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Local groups offer support to weary caregivers

When my father became ill last year, every few weeks I'd make the long, stressful drive from Tampa to the Panama City nursing home in which he was staying. How I wish I'd known then about the services of the Hospice of the Florida Suncoast.

Instead, the hospice nurse from the Panhandle would call me with regular reports about my father's progress. My friends would give me love and support. But who wants to burden them?

Little did I know I could have turned to the Pinellas Hospice for emotional and moral support. It wouldn't have mattered that my father was under another hospice's care. It wouldn't have mattered if he was under no one's care.

The Hospice of the Florida Suncoast offers caregiver services and support to virtually anyone — family members of their patients, local caregivers whose loved one has no connection to hospice, and even people like me, whose hands-on caregiving role is limited by distance.

The support can come in various forms, such as one-on-one meetings with counselors, or Caregiver Coffee Breaks, held at various locations around Pinellas County. About half who attend the coffee breaks have a loved one under the care of the local hospice.

"Nobody can really provide you with better support than those who know what you're going through," says Sandi Sunter, director of community programs for the Hospice of the Florida Suncoast.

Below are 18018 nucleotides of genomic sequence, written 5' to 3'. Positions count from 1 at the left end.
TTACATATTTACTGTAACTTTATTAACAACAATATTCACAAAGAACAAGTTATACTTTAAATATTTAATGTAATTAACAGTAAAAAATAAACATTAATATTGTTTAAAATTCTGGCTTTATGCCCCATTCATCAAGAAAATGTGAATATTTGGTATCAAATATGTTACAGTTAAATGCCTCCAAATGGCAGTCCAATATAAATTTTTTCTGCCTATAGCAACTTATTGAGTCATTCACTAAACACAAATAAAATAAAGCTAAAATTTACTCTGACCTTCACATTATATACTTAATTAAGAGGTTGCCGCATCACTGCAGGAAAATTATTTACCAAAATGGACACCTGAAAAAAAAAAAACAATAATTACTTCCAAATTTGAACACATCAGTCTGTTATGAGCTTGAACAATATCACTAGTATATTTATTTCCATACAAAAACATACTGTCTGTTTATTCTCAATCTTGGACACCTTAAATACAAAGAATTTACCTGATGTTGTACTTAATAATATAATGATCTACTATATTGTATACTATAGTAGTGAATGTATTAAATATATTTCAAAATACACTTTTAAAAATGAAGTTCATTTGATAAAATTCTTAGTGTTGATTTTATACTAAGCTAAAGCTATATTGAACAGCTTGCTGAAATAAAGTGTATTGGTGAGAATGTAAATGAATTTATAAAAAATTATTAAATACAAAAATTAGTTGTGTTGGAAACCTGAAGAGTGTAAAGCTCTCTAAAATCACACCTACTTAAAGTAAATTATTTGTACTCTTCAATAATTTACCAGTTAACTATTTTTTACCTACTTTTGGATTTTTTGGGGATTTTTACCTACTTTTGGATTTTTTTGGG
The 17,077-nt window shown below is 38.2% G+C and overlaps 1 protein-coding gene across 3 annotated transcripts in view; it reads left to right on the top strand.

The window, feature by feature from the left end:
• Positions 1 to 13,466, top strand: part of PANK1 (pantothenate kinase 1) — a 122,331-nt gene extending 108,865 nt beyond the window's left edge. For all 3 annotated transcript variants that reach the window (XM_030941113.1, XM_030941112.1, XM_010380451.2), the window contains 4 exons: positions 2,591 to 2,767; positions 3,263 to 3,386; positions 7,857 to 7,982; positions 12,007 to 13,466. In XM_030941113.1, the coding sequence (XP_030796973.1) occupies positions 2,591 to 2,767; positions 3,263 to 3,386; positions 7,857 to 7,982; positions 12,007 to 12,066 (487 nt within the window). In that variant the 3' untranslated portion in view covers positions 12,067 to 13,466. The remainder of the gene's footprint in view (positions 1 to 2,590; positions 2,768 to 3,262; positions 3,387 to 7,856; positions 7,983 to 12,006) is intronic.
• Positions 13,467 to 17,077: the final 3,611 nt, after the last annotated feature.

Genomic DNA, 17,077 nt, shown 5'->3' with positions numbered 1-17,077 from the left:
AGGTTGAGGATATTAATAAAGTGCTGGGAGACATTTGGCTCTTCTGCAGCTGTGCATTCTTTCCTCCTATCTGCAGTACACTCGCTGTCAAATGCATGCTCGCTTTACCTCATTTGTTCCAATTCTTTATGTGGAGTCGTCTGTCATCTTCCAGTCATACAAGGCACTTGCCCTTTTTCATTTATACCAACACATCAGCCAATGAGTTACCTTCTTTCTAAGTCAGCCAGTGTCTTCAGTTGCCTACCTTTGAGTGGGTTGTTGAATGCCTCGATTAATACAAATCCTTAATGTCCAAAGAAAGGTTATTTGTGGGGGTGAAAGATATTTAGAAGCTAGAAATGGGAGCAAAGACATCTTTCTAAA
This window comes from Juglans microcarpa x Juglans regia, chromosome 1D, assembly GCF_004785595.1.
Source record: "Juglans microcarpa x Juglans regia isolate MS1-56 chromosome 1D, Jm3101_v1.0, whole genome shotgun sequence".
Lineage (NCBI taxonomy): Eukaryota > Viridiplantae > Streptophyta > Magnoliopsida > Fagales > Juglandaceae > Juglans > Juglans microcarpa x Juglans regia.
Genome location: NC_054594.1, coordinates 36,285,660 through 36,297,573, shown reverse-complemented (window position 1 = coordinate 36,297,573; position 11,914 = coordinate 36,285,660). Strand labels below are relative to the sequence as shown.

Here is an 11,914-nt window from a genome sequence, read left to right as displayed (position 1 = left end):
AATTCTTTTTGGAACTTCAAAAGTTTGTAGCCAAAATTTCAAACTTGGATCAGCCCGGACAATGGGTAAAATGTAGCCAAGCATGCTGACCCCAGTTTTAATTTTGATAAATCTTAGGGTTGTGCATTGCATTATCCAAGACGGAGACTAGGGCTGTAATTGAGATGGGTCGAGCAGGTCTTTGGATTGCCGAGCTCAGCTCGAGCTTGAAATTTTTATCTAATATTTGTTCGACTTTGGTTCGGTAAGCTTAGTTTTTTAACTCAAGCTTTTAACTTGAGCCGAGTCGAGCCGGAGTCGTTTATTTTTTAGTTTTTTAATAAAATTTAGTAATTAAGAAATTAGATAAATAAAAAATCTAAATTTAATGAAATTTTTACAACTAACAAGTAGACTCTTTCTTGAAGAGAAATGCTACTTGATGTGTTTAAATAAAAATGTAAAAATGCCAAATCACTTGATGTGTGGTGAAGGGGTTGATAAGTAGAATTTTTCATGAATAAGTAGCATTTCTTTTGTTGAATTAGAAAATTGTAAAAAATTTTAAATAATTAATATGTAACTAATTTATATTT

In recent years, more emphasis has been placed on caregivers, and what they need during this trying time, Sunter says. Sometimes it's emotional support. Other times it's a break from the day-to-day demands that come with the caregiver role.

Throughout the Tampa Bay area, organizations provide insight and assistance so caregivers don't have to go it alone.

"There are still a lot of people who aren't aware there's help," says Tracy Barrows, information and assistance coordinator with the senior help line at the Area Agency on Aging of Pasco-Pinellas.

The agency serves as an entry point for finding government-funded services for seniors, as well as providing information on non-profit agencies, Barrows says. That might involve finding adult day care programs, in-home respite care or information on support groups.

There are 11 agencies across the state, and each is responsible for a number of Florida counties.

Hillsborough County also has its own Department of Aging Services, which runs six adult day care centers that can help care for those with Alzheimer's disease.

Often, an adult child who is caring for a parent drops him or her at a center on the way to work, then picks them up at the end of the day, says Susan Torres, a registered nurse with the department. Or a spouse might need a bit of free time to run errands or simply to have coffee with a friend.

The patients also benefit from getting out of the house and socializing.

For those whose loved one has dementia, the Alzheimer's Association Florida Gulf Coast Chapter has a 24-hour help line, which can provide advice in a crisis, or listen because "sometimes people just need to talk and vent," says Gloria Smith, the chapter's president and chief executive officer.

The organization also will provide care consultations in its office or at a person's home to discuss services and needs. There are 130 support groups available along the Gulf Coast.

"People need to ask for help earlier so we can make their life a little bit easier," Smith says.

Freelance writer Susan Ladika lives in Tampa.

Local groups offer support to weary caregivers 04/28/08 [Last modified: Monday, April 28, 2008 4:31am]
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